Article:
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A farewell to pavements
Justin McGuirk, The Guardian
Rules are one of the hallmarks of civilisation and, in a civilised society, most people abide by them. Rules, after all, are our invisible prophylactic against chaos. Except that rules are not always invisible – they also take physical form. Roads and pavements are rules, keeping hard cars and soft pedestrians apart. Lane markings, pedestrian crossings and steel railings are another layer of rules. Do we really need such nannying? What if we relaxed the rules a little?
This is exactly what’s happening at London’s Exhibition Road, the great Victorian thoroughfare that stretches half a mile from South Kensington tube station to Hyde Park in London. In the last 18 months, it has been ripped up and remade to a new design that all but abolishes the distinction between road and pavement. Instead, there’s one continuous surface, cross-hatched dramatically in black-and-white granite. Pedestrians can wander where they like: they’ll just have to negotiate the cars and bicycles. It’s all very liberal, and something of an experiment.
The impetus for this rule-breaking design came in 2003 when the Royal Borough of Kensington and Chelsea decided that Exhibition Road wasn’t quite living up to its name. Once the main route to the Great Exhibition, held in Hyde Park in 1851, it remains perhaps London’s grandest cultural artery. Leading to the Royal Albert Hall at its northern end and bordered by the Victoria and Albert Museum on one side and the Natural History Museum and the Science Museum on the other, its various institutions collectively get more visitors a year than Venice…
(11 November 2011)
WikiLane – How citizens built their own bicycle network
Jimena Veloz, This Big City
Mexico City’s government pledged in 2007 that it would build 300 km of bike lanes around the city by 2012. However, the city still only has 22.2 km because most money is allocated to car infrastructure, leaving aside non-motorized mobility. That’s why the Institute for Transportation and Development Policy and the National Network for Urban Cycling (BiciRed) launched a campaign called ’5% for bicycles and pedestrians’, which asks national legislators to assign at least that percentage of the transportation budget to non-motorized infrastructure.
To promote that campaign and pressure legislators into action, several cycling and pedestrian organizations decided to paint their own bike lane in front of Congress on October 20th. This was our way of showing how little money and time is required to create quality infrastructure. We wanted to show that governments just need the will to promote non-motorized transport. However, that bike lane was efficiently erased just two days after it was painted, and no city official claimed responsibility.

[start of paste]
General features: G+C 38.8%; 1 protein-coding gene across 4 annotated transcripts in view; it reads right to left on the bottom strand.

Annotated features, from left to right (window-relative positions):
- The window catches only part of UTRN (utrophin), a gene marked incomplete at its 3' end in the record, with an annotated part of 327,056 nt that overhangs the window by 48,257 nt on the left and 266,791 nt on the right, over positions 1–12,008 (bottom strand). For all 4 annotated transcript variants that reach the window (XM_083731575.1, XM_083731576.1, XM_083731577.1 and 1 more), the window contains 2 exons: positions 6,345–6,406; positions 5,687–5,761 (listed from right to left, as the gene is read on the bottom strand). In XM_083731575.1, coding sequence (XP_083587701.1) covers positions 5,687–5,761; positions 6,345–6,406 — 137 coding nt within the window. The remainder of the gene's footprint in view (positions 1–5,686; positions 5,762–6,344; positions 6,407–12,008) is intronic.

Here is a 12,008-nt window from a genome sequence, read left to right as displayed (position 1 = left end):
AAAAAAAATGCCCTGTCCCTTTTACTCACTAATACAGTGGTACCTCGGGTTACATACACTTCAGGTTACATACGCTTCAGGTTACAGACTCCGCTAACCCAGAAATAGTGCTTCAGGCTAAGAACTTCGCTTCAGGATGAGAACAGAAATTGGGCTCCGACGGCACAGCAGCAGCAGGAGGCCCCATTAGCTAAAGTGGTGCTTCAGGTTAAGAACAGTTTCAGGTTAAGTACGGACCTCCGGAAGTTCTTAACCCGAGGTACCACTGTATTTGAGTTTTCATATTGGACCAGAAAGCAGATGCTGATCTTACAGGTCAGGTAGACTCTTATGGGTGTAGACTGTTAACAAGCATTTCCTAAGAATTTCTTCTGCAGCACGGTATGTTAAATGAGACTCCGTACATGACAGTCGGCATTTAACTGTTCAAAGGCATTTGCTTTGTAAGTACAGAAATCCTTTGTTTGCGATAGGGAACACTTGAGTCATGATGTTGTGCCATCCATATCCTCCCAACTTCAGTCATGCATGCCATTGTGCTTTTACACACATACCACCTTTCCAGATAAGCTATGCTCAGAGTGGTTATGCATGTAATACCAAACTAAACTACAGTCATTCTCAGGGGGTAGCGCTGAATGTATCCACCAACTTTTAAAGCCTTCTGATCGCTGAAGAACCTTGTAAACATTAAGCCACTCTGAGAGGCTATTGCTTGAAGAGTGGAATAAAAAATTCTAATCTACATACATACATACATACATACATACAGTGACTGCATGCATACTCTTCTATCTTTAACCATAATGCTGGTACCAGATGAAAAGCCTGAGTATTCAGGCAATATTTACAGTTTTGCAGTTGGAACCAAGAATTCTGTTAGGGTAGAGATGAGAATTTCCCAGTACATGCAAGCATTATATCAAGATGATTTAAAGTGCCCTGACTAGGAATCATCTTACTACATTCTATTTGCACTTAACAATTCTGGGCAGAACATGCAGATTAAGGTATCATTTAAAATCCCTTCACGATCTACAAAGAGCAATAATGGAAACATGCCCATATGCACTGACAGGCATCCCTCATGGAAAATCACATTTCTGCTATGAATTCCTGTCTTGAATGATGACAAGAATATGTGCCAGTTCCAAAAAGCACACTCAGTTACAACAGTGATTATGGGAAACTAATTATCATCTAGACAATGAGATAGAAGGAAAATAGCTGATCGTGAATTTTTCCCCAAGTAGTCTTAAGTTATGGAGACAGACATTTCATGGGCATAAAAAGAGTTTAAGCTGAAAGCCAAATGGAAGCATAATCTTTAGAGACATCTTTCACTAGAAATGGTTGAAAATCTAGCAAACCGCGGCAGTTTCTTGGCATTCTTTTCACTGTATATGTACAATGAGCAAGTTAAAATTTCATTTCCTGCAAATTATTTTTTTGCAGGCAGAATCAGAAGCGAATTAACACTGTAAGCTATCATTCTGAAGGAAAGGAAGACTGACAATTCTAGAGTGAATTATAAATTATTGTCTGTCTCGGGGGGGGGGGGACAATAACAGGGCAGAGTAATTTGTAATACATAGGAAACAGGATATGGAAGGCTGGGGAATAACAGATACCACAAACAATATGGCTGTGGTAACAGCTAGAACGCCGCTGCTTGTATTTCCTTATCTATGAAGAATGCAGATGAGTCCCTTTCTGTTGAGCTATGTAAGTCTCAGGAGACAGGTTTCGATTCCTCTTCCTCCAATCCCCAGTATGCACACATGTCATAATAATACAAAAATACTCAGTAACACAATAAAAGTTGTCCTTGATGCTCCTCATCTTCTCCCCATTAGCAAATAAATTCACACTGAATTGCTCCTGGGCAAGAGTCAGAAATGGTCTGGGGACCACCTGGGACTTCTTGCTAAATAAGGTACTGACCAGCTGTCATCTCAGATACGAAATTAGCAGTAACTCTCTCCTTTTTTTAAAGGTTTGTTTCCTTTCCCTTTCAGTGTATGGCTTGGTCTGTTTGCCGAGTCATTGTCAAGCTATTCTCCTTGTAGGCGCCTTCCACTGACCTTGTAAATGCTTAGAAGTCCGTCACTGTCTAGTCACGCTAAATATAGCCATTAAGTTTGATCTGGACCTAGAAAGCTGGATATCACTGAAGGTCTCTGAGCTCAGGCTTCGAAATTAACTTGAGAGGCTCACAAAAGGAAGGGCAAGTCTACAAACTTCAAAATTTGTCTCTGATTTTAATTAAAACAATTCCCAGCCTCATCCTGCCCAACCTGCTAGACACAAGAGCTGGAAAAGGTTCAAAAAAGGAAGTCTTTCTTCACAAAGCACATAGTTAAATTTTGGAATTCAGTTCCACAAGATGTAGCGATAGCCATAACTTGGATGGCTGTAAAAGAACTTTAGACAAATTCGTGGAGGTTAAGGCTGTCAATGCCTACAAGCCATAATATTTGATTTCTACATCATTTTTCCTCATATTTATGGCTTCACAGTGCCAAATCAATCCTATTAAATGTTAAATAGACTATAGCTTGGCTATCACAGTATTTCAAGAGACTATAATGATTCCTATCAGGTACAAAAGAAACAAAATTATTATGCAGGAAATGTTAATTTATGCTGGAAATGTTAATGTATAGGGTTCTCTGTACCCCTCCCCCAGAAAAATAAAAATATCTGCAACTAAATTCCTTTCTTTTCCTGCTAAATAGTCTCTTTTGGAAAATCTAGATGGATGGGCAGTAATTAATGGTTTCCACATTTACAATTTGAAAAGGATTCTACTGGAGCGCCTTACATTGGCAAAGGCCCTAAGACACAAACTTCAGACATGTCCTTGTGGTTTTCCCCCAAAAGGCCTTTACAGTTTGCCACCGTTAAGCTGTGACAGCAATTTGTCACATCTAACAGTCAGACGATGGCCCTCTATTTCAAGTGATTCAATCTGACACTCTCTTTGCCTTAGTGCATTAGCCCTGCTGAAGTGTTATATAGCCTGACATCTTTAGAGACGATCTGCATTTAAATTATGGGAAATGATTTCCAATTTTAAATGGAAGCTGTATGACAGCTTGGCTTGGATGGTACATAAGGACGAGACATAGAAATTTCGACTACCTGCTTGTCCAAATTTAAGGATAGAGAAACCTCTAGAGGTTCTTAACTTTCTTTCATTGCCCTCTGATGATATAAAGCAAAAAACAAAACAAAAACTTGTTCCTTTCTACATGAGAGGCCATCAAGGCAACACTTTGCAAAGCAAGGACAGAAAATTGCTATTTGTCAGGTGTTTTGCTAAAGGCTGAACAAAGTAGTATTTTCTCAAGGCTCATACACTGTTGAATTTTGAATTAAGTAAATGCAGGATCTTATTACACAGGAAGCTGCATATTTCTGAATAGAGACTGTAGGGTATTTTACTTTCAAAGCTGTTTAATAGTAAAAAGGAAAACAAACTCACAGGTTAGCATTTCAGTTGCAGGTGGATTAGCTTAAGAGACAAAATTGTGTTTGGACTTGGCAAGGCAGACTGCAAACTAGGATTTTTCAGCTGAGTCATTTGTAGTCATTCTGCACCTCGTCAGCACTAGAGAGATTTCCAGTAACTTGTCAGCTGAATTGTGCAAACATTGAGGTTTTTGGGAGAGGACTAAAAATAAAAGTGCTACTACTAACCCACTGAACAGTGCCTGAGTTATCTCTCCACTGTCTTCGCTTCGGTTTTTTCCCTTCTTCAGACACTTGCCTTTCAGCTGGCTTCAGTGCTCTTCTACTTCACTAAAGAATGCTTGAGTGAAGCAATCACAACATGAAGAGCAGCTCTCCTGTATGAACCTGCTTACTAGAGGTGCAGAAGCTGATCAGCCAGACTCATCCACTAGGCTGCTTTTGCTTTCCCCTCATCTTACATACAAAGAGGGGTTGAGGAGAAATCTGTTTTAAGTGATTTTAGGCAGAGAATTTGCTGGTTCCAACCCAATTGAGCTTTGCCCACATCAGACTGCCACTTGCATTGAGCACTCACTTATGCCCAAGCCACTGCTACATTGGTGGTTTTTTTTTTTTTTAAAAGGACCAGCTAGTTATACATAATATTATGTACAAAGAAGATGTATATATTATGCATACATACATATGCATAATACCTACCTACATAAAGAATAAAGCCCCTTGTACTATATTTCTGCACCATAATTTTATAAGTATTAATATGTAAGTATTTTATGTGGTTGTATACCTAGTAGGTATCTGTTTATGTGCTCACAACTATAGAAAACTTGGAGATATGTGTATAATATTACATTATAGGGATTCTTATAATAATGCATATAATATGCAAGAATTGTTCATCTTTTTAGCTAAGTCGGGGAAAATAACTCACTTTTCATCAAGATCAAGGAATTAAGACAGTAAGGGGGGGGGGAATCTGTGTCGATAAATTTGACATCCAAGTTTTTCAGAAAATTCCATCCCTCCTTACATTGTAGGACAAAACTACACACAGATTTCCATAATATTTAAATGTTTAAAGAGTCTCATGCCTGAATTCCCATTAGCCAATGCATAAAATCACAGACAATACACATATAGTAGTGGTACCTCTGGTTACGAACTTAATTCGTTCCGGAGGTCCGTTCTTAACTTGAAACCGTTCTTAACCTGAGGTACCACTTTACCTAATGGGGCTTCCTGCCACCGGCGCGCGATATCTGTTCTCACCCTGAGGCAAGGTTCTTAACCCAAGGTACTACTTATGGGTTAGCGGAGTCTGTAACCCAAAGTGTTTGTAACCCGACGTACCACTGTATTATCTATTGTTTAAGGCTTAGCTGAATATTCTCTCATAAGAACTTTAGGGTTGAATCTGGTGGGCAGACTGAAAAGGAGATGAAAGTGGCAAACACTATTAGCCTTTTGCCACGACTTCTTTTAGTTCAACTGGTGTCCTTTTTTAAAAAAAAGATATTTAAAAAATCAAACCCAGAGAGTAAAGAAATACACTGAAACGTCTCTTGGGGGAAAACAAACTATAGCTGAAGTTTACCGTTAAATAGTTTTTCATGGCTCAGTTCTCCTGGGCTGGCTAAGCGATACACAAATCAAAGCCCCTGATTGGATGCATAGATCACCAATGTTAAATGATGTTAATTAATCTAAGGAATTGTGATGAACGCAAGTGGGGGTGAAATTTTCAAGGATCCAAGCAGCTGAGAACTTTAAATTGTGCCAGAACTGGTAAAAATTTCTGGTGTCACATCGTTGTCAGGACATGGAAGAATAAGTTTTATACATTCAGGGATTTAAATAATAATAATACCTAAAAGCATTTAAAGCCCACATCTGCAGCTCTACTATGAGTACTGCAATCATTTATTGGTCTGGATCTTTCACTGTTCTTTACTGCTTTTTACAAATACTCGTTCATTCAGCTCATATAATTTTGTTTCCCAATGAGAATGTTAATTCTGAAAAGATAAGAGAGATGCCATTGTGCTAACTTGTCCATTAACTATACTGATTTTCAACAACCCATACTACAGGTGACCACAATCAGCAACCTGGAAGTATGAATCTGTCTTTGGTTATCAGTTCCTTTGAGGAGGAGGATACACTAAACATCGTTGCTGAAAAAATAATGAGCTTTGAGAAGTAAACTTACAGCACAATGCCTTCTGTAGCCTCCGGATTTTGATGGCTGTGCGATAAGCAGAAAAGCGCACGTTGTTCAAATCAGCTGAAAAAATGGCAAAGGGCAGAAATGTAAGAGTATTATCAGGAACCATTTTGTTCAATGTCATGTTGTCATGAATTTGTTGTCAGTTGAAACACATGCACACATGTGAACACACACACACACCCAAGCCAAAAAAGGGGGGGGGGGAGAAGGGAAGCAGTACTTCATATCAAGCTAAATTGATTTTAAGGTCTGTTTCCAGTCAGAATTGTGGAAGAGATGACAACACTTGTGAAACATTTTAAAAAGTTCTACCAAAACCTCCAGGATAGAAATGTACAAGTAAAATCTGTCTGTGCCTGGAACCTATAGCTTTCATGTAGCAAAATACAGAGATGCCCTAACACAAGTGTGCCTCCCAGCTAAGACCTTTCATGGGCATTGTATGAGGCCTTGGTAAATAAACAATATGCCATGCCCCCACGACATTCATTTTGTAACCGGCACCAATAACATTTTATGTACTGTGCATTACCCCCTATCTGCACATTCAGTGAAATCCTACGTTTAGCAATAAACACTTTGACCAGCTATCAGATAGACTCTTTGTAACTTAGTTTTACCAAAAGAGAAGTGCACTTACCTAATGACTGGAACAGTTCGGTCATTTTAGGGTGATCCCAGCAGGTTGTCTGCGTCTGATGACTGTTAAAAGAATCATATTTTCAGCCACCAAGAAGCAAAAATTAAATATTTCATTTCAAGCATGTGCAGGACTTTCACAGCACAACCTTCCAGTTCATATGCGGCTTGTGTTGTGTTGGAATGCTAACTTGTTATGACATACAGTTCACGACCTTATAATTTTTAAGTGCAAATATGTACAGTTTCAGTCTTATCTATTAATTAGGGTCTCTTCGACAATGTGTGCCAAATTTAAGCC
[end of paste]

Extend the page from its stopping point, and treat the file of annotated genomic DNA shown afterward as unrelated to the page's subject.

We were all understandably angry, so we decided to do it all over again but better. We set a goal of painting a 5km bike lane that would end at Congress, the Wikicarril (wikilane). We funded our effort through Fondeadora, a crowd-sourcing site, and we managed to collect 13,500 pesos (about US$1,000) in just 4 days thanks to the collaboration of 37 generous supporters.
We bought paint, brushes and rollers. We built wood signs. We cut stencils. We borrowed a tricycle to carry everything. We invited everyone we knew and told them to come help. And on Sunday, November 6th, we were ready to start painting…
(11 November 2011)
Local Economic Implications of Urban Bicycle Networks
Joe Peach, This Big City
These are some tough economic times we’re in. Governments across the globe are trying all kinds of tricks to keep things ticking over, with varying degrees of success (or varying degrees of failure, depending on how upbeat you’re feeling). But could bicycle networks benefit cities, providing a relatively inexpensive way to boost local urban economies?
Transportation is vital in keeping economies going. When the UK’s coalition government came to power in 2010, there was concern over whether London’s expensive Crossrail project – a speedy underground network connecting outer London to the city centre – would continue to be developed. Now it’s being heralded as an opportunity for economic growth. If train networks can boost the economy of a city, could bicycle networks boost the economies of the communities they pass through?
It certainly costs a lot less to implement them. Bike lanes have been praised for giving people ‘freeways for the price of a footpath’, and even though the relative affordability of bicycle networks is beneficial for encouraging their development and maintenance, there are other long term economic benefits.
The way an urban transport system operates has an impact on the way people get around their cities. Due to the physical nature of bicycle use, shorter journeys are more likely, potentially bringing local economic benefits:
When people are walking or cycling, they are likely to shop at a store that is close to where they live rather than driving across town. – Richard Campbell and Margaret Wittgens
(15 November 2011)
Blog contains links to various studies